Accountability Governance Population Privacy Transparency

The likely reason millions of Canadians have yet to complete 2016 census

The vast majority of Canadians were furious when, in the summer of 2010, the federal government of the day decided to exclude the long-form questionnaire from the 2011 census. They were enthusiastic to fill out their long-form census questionnaires. They had practically no security or privacy concerns.

At least that was the popular media narrative.

Only a few months later, Canadians handed the same government that made that seemingly fateful decision its first majority. Despite their supposed enthusiasm, one in three Canadian households opted not to complete the voluntary 2011 National Household Survey (68.6% unweighted response rate) – and that’s with Statscan spending tens of millions more on ‘follow-up’ and accepting forms with as few as 10 of 84 questions completed. As it turned out, security and privacy were the primary reasons prosecuted census refuseniks offered for their refusal to comply.

Canadians apparently not so enthusiastic about census

Five years on, the census has been ‘restored’, and the same popular narrative persists.

Despite supposedly being more enthusiastic than ever about filling them out, Statscan has indicated less than half of Canadian households had submitted their 2016 census forms by the May 10 deadline; the long-form response rate is likely significantly lower, but the agency hasn’t had time to ‘research’ it apparently.

Google has indicated that the second most popular 2016 census-related web search result on May 3rd – the day after Statscan’s census mailing – was “What happens if you don’t fill out the Census in Canada?”; the fifth most popular was “Is the Canadian Census mandatory?”

Even more concerning, a significant share of the top comments submitted in response to a CBC news census item on May 2nd were from individuals indicating they would either refuse to complete or otherwise spoil their census questionnaires if compelled to complete them; one top comment read:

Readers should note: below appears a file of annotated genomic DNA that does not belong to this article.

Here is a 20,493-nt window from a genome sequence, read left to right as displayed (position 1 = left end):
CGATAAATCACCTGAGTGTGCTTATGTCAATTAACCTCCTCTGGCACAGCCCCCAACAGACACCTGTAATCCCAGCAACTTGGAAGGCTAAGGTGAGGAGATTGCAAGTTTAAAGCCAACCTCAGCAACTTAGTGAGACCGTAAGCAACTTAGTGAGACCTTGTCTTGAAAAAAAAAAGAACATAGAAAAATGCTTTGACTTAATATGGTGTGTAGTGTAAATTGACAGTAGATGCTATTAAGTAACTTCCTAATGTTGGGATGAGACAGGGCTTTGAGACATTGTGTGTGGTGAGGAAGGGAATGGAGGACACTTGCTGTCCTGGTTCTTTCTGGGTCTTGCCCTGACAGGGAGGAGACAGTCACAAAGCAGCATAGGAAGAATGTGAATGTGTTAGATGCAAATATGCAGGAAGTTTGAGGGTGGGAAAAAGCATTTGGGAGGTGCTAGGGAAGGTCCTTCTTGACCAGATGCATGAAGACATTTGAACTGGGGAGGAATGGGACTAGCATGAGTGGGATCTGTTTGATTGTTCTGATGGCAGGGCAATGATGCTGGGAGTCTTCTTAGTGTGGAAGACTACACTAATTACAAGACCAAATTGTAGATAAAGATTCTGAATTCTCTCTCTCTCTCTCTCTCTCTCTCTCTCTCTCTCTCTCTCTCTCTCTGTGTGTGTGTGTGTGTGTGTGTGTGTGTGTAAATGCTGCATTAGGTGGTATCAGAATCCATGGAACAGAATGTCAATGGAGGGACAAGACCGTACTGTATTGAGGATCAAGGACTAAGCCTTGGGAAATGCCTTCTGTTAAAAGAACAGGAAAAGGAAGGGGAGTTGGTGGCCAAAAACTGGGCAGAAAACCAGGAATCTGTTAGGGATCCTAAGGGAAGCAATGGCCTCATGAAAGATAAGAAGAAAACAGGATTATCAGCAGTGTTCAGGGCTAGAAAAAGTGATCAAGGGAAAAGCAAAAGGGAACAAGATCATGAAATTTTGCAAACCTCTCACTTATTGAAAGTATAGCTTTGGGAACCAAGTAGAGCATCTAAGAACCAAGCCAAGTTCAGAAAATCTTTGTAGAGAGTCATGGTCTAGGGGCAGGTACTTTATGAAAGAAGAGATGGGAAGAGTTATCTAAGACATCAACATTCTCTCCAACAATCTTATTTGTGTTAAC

If I am forced to provide my personal information to the government, I will do my best to provide the most misleading and inaccurate information that I possibly can.

Significant change to income question, informed consent

While the media was quick to jump on the 2011 long-form census cancellation announcement-by-omission in the June 2010 Canada Gazette, the February 2016 Canada Gazette item announcing a significant change to the 2016 long-form received little scrutiny.

The 2006 long-form census was the first to include an option for Canadians to forego responding to questions on income by giving Statscan consent to access their Canada Revenue Agency tax return data; this was repeated on the 2011 National Household Survey.

A brief note in the Canada Gazette, dated February 6, 2016, announced that for the first time ever Statscan would neither be asking Canadians to fill in income questions nor for consent to access their CRA tax return data; instead, it would proceed to link their CRA data to their census forms without asking. Further, this change would apply to all Canadian households, both those receiving the short as well as the long form questionnaire.

While Statscan will be quick to point out that most long-form respondents over the last two census cycles had given their consent anyways –  82.4 percent in 2006 and 73.2 percent in 2011 – that’s little reassurance. Unfortunately, most Canadians don’t take the time to research and understand the implications of volunteering their personal information.

When asked about Canadians’ willingness to give the agency consent to access their tax records, a Statscan income analyst once confided, “If they knew how much information they’d be giving us access to, they’d probably think twice about it.” (Notably, that analyst demurred when asked for specifics and whether he would personally give consent.)

It’s likely for this reason Statscan never clarified on the long-form questionnaires in either 2006 or 2011 the scope of information it would collect from consenting respondents’ CRA tax records. (And likely why requests for a copy of the information sharing agreement between Statscan and CRA go unanswered.)

Citizen profiles using 2016 census and social insurance numbers 

However, a quick search of Statscan’s recent pages turns up a note under Terms and Conditions > Privacy Notice > Record Linkage > Approved Record Linkages > 2014 announcing its use of SIN numbers to create a Social Data Linkage Environment:

The DRD (derived record repository) is created by linking various Statistics Canada data files for the purpose of producing a list of unique individuals…